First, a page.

Is it laugh out loud funny? That depends. Do you like “The Family Guy’s” brand of over-the-top and sometimes over-the-line sense of humor? If the answer is Yes, then Yes, you’ll find the direct-to-video feature-length “Family Guy” movie “Stewie Griffin: The Untold Funny” to be laugh out loud funny.
As with the show, the film’s best moments are its quick takes on popular culture, such as Peter’s version of “Family Feud”, Jesus entertaining the masses, Stewie as fugitive Saddam Hussein, and Elmer Fudd finally nailing Bugs Bunny. Like in the show, these quick takes are just that — “Family Guy” creator Seth MacFarlane’s drive-by at American pop culture.
As to the story, “Stewie Griffin: The Untold Story”, as the title may imply, is all about megalomaniacal tyke Stewie, who goes on a quest for answers after a near-death experience at the public pool. To this end, Stewie and talking family dog Brian rides cross-country with pervert Quagmire to San Francisco, where Stewie meets up with a fellow that looks suspiciously like him, only much older. Through a series of circumstances, Stewie ends up in the future, where he discovers that Meg has become a man named Ron, Chris is now a cop married to a foul mouth she-bitch, and the adult Stewie is a total and complete loser who has never gotten laid.
What’s a baby with visions of world domination, matricide, but who can’t change his own diapers, to do?
At almost 90 minutes, there are a lot of laughs to be had with “Stewie Griffin”, but as a caveat, some of the jokes are pretty crude. Also, without the constraints of TV network rules, the direct-to-video feature takes full advantage of insinuated sex, mild nudity, and foul language. Peter and Chris’ future wife drops the “F” bomb like it’s going out of style, and there’s a particularly disgusting almost sex scene in the tub with Lois and an obscenely obese Peter. Quagmire’s perversity also seems to have gotten a lot more perverse, if that’s possible.
Needless to say, this is not for the kiddies.
“Stewie Griffin” actually goes the post-modern route, with the entire “family” shown as actors doing “The Family Guy” TV show. As in real life, the show within the show was cancelled, and the cast reunites to make a movie — the “Untold Story” of Stewie, that is. In a brief montage of “whatever happened to…”, we see what became of the actors once the show was cancelled. Most hilarious of all is Lois, who gets into a fight with a cop on the side of the road, and moonlights as a stripper at private bachelor parties in motel rooms.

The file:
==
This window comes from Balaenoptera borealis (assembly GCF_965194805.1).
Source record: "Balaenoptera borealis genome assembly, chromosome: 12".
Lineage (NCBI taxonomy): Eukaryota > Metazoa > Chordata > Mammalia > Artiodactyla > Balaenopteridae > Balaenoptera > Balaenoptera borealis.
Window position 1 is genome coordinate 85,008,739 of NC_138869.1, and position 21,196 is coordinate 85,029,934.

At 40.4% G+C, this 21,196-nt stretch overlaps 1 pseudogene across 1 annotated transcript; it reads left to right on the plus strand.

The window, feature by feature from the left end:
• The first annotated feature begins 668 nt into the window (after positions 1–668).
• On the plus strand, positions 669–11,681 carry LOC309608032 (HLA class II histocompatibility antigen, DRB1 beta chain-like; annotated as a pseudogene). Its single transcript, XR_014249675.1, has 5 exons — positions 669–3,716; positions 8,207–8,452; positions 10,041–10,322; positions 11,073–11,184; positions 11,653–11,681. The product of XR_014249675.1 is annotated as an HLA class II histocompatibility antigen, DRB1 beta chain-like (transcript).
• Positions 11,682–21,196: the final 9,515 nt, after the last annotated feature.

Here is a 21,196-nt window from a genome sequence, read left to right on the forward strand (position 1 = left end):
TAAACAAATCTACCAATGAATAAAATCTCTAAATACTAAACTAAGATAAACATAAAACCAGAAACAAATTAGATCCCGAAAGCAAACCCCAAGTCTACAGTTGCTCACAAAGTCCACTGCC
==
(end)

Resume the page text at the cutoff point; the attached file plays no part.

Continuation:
“Stewie Griffin” is crass, irreverent, and fiendishly clever. Creator/writer/director/pencil sharpener Seth MacFarlane (who also voices many of the characters) crams a ton of jokes into the movie. As with the show, you’ll probably need a second or third viewing to get all the jokes; as such the film is most definitely open to repeat viewing. And as with the show, the film’s most hilarious gags all involve its seemingly off-the-cuff drive-by stabs at pop culture. Whenever a character makes mention of something that supposedly happened outside the episode’s continuity, get ready for a belly laugh.
Once again, this is not a children’s show, and this is not a children’s movie. If the “Family Guy” TV show pushed the boundaries of good taste, “Stewie Griffin” basically urinates all over it. While it doesn’t completely go all the way — the nudity and sex are still mostly insinuated (mind you, not that I really want to see fat Peter screwing skinny Lois, yuck) — it goes just far enough to justify being released direct-to-video. Could it have made it in the theaters? I doubt it. There’s not enough of a “major” story here to justify a theatrical release.
For fans of MacFarlane’s brand of animated mayhem and irreverent toilet humor mixed with dead-on observations, “Stewie Griffin: The Untold Story” is a must-have addition to your collection. It’s basically the TV show, except longer, with cussing, and somehow, someway, Peter looks even fatter than usual. Why is that? I guess only MacFarlane knows. “Peter Griffin: The Untold Story” is on the horizon, perhaps? One can only hope.
Seth MacFarlane (director) / Seth MacFarlane (screenplay)
CAST: Seth MacFarlane, Alex Borstein, Seth Green, Mike Henry, Mila Kunis